Download and read online Primitive Man as Philosopher in PDF and EPUB Classic of anthropology explores belief systems of Winnebago, Oglala Sioux, Maori, Banda, Batak, Tahitian and Hawaiian, Zuni, and Ewe. Fascinating topics include purpose of life, marriage, freedom of thought, death, nature of reality, and other concepts. The author allows his subjects to speak for themselves by quoting extensively from interviews.
Download and read online Totempole in PDF and EPUB Totempole is Sanford Friedman’s radical coming-of-age novel, featuring Stephen Wolfe, a young Jewish boy growing up in New York City and its environs during the Depression and war years. In eight discrete chapters, which trace Stephen’s evolution from a two-year-old boy to a twenty-four-year-old man, Friedman describes with psychological acuity and great empathy Stephen’s intellectual, moral, and sexual maturation. Taught to abhor his body for the sake of his soul, Stephen finds salvation in the eventual unification of the two, the recognition that body and soul should not be partitioned but treated as one being, one complete man.
Download and read online Hard Rain Falling in PDF and EPUB Don Carpenter’s Hard Rain Falling is a tough-as-nails account of being down and out, but never down for good—a Dostoyevskian tale of crime, punishment, and the pursuit of an ever-elusive redemption. The novel follows the adventures of Jack Levitt, an orphaned teenager living off his wits in the fleabag hotels and seedy pool halls of Portland, Oregon. Jack befriends Billy Lancing, a young black runaway and pool hustler extraordinaire. A heist gone wrong gets Jack sent to reform school, from which he emerges embittered by abuse and solitary conﬁnement. In the meantime Billy has joined the middle class—married, fathered a son, acquired a business and a mistress. But neither Jack nor Billy can escape their troubled pasts, and they will meet again in San Quentin before their strange double drama comes to a violent and revelatory end.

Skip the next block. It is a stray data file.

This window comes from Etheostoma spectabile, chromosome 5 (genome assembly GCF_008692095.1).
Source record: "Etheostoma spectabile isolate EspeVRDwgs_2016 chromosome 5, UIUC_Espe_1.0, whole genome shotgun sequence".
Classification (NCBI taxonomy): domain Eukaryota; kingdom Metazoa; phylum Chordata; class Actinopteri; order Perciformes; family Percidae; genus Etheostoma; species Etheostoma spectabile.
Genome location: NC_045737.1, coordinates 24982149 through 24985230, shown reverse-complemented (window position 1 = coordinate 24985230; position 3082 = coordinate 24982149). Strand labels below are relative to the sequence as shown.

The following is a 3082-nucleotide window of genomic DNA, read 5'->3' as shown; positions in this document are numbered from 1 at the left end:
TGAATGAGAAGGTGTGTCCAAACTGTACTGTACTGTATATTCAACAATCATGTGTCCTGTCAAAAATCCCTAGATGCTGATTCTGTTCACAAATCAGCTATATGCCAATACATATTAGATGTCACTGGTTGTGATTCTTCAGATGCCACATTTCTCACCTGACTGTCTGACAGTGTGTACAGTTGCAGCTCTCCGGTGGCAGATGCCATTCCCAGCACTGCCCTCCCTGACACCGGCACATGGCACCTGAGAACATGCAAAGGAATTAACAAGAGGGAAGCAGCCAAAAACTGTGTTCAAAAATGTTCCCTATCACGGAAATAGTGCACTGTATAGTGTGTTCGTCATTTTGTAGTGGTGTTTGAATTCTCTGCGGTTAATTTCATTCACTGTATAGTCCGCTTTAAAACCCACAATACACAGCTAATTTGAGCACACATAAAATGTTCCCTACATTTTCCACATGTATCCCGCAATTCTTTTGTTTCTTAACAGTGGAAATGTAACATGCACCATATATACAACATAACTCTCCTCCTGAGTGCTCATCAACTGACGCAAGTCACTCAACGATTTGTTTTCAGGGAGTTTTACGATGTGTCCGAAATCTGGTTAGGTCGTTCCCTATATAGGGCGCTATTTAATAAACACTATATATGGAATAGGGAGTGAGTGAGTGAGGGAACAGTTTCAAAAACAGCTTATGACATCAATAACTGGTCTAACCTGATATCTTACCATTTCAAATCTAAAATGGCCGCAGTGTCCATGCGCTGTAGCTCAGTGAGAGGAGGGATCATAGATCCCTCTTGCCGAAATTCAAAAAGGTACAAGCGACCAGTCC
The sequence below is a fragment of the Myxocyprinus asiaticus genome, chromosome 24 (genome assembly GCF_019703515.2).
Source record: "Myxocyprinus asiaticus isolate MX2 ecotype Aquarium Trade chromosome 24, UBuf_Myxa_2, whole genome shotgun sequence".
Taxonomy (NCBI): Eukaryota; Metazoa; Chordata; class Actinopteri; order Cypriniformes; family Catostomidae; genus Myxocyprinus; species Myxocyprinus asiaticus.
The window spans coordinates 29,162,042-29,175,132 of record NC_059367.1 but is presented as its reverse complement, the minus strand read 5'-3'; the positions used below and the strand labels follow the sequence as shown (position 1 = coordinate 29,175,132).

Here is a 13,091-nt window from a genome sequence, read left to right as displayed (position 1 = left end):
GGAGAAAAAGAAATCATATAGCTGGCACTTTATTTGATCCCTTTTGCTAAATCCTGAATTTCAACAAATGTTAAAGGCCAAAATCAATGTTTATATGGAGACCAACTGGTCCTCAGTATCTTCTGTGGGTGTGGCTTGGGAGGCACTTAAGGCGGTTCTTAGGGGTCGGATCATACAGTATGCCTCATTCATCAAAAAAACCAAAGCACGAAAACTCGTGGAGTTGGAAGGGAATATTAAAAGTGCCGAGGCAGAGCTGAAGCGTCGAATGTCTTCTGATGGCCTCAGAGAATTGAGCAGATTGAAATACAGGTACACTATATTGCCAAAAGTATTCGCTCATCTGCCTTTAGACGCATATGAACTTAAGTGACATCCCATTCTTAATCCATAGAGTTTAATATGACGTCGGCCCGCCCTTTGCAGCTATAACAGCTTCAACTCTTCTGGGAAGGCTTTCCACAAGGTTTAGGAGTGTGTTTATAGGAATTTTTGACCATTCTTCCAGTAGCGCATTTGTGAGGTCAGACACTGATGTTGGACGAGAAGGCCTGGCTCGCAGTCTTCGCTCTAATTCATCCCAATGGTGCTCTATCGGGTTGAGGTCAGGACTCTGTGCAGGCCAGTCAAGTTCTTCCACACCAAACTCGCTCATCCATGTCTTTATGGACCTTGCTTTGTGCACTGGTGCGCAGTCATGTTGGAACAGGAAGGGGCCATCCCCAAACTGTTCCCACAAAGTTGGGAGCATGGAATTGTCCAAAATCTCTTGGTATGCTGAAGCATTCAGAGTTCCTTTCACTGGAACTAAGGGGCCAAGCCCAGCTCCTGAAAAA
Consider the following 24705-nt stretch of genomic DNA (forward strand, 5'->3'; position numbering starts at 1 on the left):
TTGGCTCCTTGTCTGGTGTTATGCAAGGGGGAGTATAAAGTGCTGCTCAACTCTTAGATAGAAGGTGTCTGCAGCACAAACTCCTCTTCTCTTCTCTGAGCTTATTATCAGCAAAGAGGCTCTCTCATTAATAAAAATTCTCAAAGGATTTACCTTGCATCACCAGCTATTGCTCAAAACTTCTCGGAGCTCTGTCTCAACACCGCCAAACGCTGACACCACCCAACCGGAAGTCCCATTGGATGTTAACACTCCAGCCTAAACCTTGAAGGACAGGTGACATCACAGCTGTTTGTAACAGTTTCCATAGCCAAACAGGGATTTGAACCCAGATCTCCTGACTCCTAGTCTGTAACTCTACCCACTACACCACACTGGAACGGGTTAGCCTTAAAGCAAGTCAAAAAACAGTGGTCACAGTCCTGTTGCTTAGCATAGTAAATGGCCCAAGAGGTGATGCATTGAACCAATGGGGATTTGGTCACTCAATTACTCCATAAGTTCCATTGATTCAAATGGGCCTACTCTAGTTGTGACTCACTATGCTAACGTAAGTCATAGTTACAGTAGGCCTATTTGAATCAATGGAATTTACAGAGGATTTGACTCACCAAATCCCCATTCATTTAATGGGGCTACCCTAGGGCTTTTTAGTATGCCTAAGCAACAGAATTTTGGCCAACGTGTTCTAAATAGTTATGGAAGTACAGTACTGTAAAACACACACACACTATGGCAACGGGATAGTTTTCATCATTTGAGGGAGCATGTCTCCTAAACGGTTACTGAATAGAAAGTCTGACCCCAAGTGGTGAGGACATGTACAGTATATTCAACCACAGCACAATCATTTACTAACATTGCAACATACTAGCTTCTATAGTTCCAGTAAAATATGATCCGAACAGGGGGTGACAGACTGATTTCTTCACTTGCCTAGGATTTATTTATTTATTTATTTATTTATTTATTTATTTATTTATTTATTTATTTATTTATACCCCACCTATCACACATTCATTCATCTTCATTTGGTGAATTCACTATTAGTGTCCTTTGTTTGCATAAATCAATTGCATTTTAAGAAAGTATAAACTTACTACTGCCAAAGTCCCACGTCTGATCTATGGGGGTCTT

Download and read online My Fantoms in PDF and EPUB Romantic provocateur, flamboyant bohemian, precocious novelist, perfect poet—not to mention an inexhaustible journalist, critic, and man-about-town—Théophile Gautier is one of the major figures, and great characters, of French literature. In My Fantoms Richard Holmes, the celebrated biographer of Shelley and Coleridge, has found a brilliantly effective new way to bring this great bu too-little-known writer into English. My Fantoms assembles seven stories spanning the whole of Gautier’s career into a unified work that captures the essence of his adventurous life and subtle art. From the erotic awakening of “The Adolescent” through “The Poet,” a piercing recollection of the mad genius Gérard de Nerval, the great friend of Gautier’s youth, My Fantoms celebrates the senses and illuminates the strange disguises of the spirit, while taking readers on a tour of modernity at its most mysterious. ”What ever would the Devil find to do in Paris?” Gautier wonders. “He would meet people just as diabolical as he, and find himself taken for some naïve provincial…” Tapestries, statues, and corpses come to life; young men dream their way into ruin; and Gautier keeps his faith in the power of imagination: “No one is truly dead, until they are no longer loved.”
Download and read online Hindoo Holiday in PDF and EPUB In the 1920s, the young J. R. Ackerley spent several months in India as the personal secretary to the maharajah of a small Indian principality. In his journals, Ackerley recorded the Maharajah's fantastically eccentric habits and riddling conversations, and the odd shambling day-to-day life of his court. Hindoo Holiday is an intimate and very funny account of an exceedingly strange place, and one of the masterpieces of twentieth-century travel literature.